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Accuracy of genotype imputation in Labrador Retrievers

Friedrich, J., Antolín, R., Edwards, S. M., Sánchez‐Molano, E., Haskell, M. J., Hickey, J. M., Wiener, P.
Animal genetics 2018 v.49 no.4 pp. 303-311
Labrador Retriever, chromosomes, dogs, genetic analysis, genome-wide association study, genomics, genotype, genotyping, models, pedigree, prediction, single nucleotide polymorphism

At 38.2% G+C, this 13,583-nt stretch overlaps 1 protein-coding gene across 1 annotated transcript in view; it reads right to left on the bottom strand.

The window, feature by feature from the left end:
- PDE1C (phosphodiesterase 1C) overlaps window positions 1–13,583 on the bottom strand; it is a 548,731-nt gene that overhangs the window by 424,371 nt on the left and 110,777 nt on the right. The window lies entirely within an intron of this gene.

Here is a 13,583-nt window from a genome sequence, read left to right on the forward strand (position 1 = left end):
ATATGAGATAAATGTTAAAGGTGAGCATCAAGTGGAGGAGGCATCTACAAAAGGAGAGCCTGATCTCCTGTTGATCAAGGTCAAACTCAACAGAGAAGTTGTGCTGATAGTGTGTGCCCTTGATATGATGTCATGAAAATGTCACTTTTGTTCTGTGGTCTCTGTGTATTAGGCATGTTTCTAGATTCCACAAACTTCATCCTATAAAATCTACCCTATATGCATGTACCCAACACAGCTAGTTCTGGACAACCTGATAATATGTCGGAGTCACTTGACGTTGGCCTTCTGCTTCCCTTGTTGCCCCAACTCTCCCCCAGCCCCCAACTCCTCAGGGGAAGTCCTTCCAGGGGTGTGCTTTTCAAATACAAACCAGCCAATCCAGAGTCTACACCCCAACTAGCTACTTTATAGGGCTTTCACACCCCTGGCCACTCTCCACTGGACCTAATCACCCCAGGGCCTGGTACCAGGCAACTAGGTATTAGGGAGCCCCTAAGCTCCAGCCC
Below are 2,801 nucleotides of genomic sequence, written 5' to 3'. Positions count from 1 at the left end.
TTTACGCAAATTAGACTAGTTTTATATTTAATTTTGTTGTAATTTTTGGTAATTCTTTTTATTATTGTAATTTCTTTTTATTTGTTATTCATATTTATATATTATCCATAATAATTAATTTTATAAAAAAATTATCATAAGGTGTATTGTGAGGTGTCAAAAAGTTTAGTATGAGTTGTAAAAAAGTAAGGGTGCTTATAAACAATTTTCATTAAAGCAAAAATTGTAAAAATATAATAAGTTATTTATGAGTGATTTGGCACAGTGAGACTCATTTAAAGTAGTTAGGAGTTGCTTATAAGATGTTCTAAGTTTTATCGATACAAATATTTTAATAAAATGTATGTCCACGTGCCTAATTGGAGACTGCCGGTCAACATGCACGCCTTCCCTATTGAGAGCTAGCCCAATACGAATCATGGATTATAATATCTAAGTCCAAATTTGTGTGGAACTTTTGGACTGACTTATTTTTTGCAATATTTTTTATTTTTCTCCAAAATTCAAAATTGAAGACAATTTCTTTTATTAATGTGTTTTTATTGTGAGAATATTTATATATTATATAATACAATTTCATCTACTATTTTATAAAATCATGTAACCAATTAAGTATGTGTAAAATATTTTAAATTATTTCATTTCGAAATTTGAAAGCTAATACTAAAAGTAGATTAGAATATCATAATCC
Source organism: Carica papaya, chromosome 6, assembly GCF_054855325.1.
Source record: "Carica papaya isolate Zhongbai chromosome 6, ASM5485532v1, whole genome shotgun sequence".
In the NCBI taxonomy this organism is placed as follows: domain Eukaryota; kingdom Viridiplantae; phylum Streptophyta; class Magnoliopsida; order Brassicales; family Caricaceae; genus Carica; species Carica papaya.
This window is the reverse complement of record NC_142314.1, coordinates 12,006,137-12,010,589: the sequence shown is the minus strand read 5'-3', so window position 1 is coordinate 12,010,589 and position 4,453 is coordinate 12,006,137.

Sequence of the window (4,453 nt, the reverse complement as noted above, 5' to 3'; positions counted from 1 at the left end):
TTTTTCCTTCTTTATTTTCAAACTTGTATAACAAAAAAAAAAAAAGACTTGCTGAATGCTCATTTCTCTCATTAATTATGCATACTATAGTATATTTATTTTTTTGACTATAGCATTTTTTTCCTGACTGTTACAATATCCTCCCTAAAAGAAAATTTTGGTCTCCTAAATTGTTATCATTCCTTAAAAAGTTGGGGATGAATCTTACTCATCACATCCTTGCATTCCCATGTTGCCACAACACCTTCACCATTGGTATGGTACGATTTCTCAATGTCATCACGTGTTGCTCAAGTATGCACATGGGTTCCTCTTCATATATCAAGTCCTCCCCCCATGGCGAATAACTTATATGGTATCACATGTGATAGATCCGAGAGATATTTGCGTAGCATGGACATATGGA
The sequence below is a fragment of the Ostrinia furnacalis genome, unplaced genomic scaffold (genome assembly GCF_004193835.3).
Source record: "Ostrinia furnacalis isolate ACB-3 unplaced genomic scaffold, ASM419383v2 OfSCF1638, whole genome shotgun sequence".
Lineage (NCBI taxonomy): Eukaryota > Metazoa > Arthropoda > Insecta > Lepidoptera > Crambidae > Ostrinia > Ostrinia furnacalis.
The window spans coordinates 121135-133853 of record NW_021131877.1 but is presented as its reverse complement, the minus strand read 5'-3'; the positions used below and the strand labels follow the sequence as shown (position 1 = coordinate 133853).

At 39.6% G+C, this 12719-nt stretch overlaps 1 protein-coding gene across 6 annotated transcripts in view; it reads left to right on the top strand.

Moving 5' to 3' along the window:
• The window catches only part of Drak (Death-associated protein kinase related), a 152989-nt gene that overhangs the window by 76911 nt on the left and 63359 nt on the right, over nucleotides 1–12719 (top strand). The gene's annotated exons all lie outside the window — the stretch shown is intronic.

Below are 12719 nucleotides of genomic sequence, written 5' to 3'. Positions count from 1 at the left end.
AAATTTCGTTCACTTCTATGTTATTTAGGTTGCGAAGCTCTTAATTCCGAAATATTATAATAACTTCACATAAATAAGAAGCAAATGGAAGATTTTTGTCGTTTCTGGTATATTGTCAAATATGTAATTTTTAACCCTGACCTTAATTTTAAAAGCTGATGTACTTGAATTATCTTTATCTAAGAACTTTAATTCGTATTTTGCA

The dog is a valuable model species for the genetic analysis of complex traits, and the use of genotype imputation in dogs will be an important tool for future studies. It is of particular interest to analyse the effect of factors like single nucleotide polymorphism (SNP) density of genotyping arrays and relatedness between dogs on imputation accuracy due to the acknowledged genetic and pedigree structure of dog breeds. In this study, we simulated different genotyping strategies based on data from 1179 Labrador Retriever dogs. The study involved 5826 SNPs on chromosome 1 representing the high density (HighD) array; the low‐density (LowD) array was simulated by masking different proportions of SNPs on the HighD array. The correlations between true and imputed genotypes for a realistic masking level of 87.5% ranged from 0.92 to 0.97, depending on the scenario used. A correlation of 0.92 was found for a likely scenario (10% of dogs genotyped using HighD, 87.5% of HighD SNPs masked in the LowD array), which indicates that genotype imputation in Labrador Retrievers can be a valuable tool to reduce experimental costs while increasing sample size. Furthermore, we show that genotype imputation can be performed successfully even without pedigree information and with low relatedness between dogs in the reference and validation sets. Based on these results, the impact of genotype imputation was evaluated in a genome‐wide association analysis and genomic prediction in Labrador Retrievers.